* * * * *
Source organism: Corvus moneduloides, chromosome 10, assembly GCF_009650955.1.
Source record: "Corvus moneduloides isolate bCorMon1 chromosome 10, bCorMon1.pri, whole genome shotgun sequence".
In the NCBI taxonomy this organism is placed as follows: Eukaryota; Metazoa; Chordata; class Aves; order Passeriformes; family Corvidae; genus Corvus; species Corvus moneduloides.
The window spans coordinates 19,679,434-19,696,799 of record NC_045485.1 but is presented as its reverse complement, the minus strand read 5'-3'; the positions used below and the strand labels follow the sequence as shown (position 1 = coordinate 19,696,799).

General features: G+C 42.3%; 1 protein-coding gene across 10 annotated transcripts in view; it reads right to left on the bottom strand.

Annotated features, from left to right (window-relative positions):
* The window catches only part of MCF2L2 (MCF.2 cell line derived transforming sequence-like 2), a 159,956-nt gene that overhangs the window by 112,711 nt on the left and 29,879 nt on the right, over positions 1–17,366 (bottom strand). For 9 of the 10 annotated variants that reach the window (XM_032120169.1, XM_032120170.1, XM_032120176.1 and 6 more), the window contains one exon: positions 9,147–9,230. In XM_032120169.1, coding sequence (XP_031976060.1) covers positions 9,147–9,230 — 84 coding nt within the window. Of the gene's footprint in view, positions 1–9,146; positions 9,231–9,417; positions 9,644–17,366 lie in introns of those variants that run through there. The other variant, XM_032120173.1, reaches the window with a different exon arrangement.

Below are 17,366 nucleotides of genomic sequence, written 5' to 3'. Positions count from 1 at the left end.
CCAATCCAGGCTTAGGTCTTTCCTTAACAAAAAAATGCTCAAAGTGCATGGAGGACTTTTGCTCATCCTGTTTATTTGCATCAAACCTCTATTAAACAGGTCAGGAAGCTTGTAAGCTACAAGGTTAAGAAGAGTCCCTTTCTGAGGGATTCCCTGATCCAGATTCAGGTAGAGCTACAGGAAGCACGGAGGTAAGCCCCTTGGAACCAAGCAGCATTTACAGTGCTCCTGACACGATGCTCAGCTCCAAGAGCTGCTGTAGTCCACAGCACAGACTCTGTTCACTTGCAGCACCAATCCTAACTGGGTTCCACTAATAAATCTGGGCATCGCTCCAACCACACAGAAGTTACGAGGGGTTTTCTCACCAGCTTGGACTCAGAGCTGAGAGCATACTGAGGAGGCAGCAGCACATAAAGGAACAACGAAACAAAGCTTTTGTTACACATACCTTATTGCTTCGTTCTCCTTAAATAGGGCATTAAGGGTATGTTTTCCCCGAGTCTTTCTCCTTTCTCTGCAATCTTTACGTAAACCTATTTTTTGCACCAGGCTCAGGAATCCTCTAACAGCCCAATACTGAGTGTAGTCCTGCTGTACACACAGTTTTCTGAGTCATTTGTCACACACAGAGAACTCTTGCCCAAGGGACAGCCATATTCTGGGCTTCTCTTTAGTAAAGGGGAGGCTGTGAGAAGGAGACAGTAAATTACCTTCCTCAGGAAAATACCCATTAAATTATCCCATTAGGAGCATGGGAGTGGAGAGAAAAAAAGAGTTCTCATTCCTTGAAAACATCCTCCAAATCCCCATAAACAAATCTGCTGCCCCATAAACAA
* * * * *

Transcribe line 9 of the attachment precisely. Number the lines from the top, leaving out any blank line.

CCAATCCAGGCTTAGGTCTTTCCTTAACAAAAAAATGCTCAAAGTGCATGGAGGACTTTTGCTCATCCTGTTTATTTGCATCAAACCTCTATTAAACAGGTCAGGAAGCTTGTAAGCTACAAGGTTAAGAAGAGTCCCTTTCTGAGGGATTCCCTGATCCAGATTCAGGTAGAGCTACAGGAAGCACGGAGGTAAGCCCCTTGGAACCAAGCAGCATTTACAGTGCTCCTGACACGATGCTCAGCTCCAAGAGCTGCTGTAGTCCACAGCACAGACTCTGTTCACTTGCAGCACCAATCCTAACTGGGTTCCACTAATAAATCTGGGCATCGCTCCAACCACACAGAAGTTACGAGGGGTTTTCTCACCAGCTTGGACTCAGAGCTGAGAGCATACTGAGGAGGCAGCAGCACATAAAGGAACAACGAAACAAAGCTTTTGTTACACATACCTTATTGCTTCGTTCTCCTTAAATAGGGCATTAAGGGTATGTTTTCCCCGAGTCTTTCTCCTTTCTCTGCAATCTTTACGTAAACCTATTTTTTGCACCAGGCTCAGGAATCCTCTAACAGCCCAATACTGAGTGTAGTCCTGCTGTACACACAGTTTTCTGAGTCATTTGTCACACACAGAGAACTCTTGCCCAAGGGACAGCCATATTCTGGGCTTCTCTTTAGTAAAGGGGAGGCTGTGAGAAGGAGACAGTAAATTACCTTCCTCAGGAAAATACCCATTAAATTATCCCATTAGGAGCATGGGAGTGGAGAGAAAAAAAGAGTTCTCATTCCTTGAAAACATCCTCCAAATCCCCATAAACAAATCTGCTGCCCCATAAACAA